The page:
Jul 30, 2015


Latina and Buddhist: “I Start My Day Practicing Compassion”

Share this:


At New Latina, we celebrate and honor diversity among Latina women.  The Spirituality Series showcases Latina women’s faith and spirituality, highlighting how they choose to live a centered and guided life.  

Spirituality Profile:  Yvonne Valdes Miller, Ph.D.
Married, Two children
Occupation:  Teaches child development and literacy education at a small private university in the Midwest.  Area of focus: “at risk children” and their literacy development.

1. What religion/faith are you currently practicing? How did you come to know your religion? Family? Personal choice? Have you always been a part of this faith background?

I have been currently practicing Buddhism for about three years. After speaking with my cousins who were very involved in Buddhism I sort of began to change my way of thinking. I was raised Catholic and practiced it for many years but found that I felt VERY uncomfortable with the way women, children, the divorced GLBT, (gay lesbian, transgender and bisexual) individuals were being treated. Not to mention the whole pedophile thing! I finally realized that I felt as if my values were being compromised. I had to get out.

2. What was it like for you growing up with this or another religious background and how did that impact your perception of faith and family traditions as an adult?

I dutifully followed Catholic practices and followed all of the traditions in a Latino family. I have broken away with many traditions and that was very alarming to my Mexican mother.

3. Do you think that your faith traditions and beliefs play a role in your personal or family identity? How so?

Not sure what you mean, but I do think I am where I am now as a a result of where I came from. In other words perhaps the Catholic faith formed me to have certain expectations on how we should treat each other.


4. What are some common misconceptions about your faith that you would like to explain to others?

Buddhists do not worship statues or objects. It is not a religion that has a deity per se. Everyone has the possibility of becoming a Buddha. Through mediation and how one lives one’s life. Getting rid of attachments, emotional and material that cause problems.

5. What do you think are the most comforting things about your faith? Why do you feel it’s the best fit for you?

What is comforting is knowing that even with the most difficult people and situations compassion goes a long way. It is a good fit for me because I did not like how Catholicism could be so judgmental on people who are different. That their way is the only way.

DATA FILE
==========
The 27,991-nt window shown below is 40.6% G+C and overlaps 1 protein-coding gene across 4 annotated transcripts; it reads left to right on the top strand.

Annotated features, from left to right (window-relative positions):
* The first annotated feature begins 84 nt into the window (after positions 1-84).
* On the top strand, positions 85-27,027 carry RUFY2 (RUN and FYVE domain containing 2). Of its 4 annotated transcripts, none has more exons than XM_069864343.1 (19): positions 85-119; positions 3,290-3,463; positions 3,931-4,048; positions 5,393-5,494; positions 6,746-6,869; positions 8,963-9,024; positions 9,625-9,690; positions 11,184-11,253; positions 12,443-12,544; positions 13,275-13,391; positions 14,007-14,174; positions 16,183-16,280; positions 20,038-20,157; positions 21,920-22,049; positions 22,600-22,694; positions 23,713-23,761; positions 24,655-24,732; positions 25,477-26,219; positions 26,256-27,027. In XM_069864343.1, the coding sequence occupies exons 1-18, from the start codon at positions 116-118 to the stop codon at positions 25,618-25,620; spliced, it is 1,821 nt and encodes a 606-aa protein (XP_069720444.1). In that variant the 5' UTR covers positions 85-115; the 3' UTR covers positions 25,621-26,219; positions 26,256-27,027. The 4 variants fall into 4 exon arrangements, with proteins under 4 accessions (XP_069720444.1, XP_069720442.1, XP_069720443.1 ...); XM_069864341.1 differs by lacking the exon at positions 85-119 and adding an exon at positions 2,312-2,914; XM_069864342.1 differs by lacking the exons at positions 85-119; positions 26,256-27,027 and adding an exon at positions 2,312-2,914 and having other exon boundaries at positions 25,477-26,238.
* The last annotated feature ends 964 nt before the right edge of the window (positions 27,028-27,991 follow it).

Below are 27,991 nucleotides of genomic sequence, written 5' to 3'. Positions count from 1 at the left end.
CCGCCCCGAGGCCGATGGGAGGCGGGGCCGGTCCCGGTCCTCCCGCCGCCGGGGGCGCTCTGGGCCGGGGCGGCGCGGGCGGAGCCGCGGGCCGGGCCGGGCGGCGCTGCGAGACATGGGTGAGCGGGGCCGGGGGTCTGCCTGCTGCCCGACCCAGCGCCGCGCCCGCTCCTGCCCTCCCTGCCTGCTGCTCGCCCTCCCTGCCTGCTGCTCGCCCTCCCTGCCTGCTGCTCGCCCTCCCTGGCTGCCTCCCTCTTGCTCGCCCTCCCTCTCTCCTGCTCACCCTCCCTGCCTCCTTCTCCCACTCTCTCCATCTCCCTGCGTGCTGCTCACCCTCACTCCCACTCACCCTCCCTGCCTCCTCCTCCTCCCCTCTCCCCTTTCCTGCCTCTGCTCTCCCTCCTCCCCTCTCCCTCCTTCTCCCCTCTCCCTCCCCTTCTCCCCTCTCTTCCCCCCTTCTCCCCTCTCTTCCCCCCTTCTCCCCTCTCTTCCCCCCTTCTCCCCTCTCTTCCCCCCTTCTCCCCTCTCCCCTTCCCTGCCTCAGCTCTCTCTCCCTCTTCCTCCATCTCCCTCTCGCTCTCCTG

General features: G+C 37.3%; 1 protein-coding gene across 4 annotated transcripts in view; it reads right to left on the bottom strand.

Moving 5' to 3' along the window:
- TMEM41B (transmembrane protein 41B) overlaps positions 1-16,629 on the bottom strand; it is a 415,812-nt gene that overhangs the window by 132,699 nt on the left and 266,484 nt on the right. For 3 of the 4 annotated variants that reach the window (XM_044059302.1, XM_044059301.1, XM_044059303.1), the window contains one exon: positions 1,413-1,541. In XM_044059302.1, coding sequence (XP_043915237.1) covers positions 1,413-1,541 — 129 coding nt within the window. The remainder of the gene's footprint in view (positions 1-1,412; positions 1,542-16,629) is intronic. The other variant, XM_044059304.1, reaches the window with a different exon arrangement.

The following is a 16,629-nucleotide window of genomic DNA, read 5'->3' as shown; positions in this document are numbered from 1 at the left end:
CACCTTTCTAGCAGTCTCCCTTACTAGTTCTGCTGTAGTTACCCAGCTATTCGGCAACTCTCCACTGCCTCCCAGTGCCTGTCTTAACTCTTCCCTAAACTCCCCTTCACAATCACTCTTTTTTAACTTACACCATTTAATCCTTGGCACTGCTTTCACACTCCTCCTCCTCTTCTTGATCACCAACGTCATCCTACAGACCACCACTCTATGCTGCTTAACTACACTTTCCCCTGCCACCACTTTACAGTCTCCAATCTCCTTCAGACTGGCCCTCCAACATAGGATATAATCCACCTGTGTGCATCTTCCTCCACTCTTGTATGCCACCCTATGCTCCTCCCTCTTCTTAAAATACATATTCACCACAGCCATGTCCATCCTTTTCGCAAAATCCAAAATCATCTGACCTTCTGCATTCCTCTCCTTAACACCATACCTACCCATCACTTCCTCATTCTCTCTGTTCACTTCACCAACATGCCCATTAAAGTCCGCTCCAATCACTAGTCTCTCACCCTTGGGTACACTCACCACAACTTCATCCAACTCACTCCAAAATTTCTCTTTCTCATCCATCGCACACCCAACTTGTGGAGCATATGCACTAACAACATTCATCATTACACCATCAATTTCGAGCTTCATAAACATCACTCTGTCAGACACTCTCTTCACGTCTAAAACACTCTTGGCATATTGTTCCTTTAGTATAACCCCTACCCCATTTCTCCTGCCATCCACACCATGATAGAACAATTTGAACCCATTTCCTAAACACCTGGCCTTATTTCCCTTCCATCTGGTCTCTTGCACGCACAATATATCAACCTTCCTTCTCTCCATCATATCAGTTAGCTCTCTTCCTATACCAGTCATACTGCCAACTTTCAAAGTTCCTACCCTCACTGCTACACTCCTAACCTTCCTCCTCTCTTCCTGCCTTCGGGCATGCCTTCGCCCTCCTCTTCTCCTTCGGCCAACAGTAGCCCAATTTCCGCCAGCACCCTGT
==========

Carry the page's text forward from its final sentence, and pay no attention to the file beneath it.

6. What are some things about your faith that might be difficult for individuals to adjust to? Have you found certain aspects challenging?

I think people are afraid of what they don’t know or understand. My extended family thinks this is weird or strange. But I believe it is because they are afraid.

7. How do you practice religious traditions in your daily life? What is your daily or weekly routine like?

Daily I meditate and start my day be practicing compassion towards others. Sometimes the meditation is coupled with yoga or in my daily exercises. I also try and study further about Buddhism and it’s many different facets.

If you enjoyed this post, make sure you subscribe to my RSS feed!
Angélica Pérez-Litwin

Angélica Pérez-Litwin

Dr. Perez-Litwin is the Founder & CEO of ELLA Leadership Institute, a multi-platform professional development organization designed to advance the careers and leadership of women. She's the creative force behind the LATINAS THINK BIG™ national tour, sponsored and live-streamed by Google.

More Articles

Related Stories:


  1. This is beautiful Yvonne, and I can relate to everything you say – being born and raised Catholic in a traditional Mexican family myself.
    I practice meditation as well, from a spiritual path with roots in Hinduism and Buddhism. I don´t know if it happened to you, but once I started practicing my Yoga I was able to understand the deepest part of Catholicism and actually understand it a little bit better without all the “stuff” that makes it so distant. I believe that´s when I was truly ready to connect with my Dad who had a really hard time coming to terms with me not going to church or even not calling myself Catholic anymore.
    Anyways, thank you for sharing, this was beautiful to read! Blessings!


  1. […] of our nation’s resources are invested in wars that are seemingly driven- or at least shaped- by religious conflict, I have spent a great deal of time reflecting on God, human nature, and our universal […]

As seen on The Huffington Post, Latina, Glamour, iVillage and many more!
SEO Powered By SEOPressor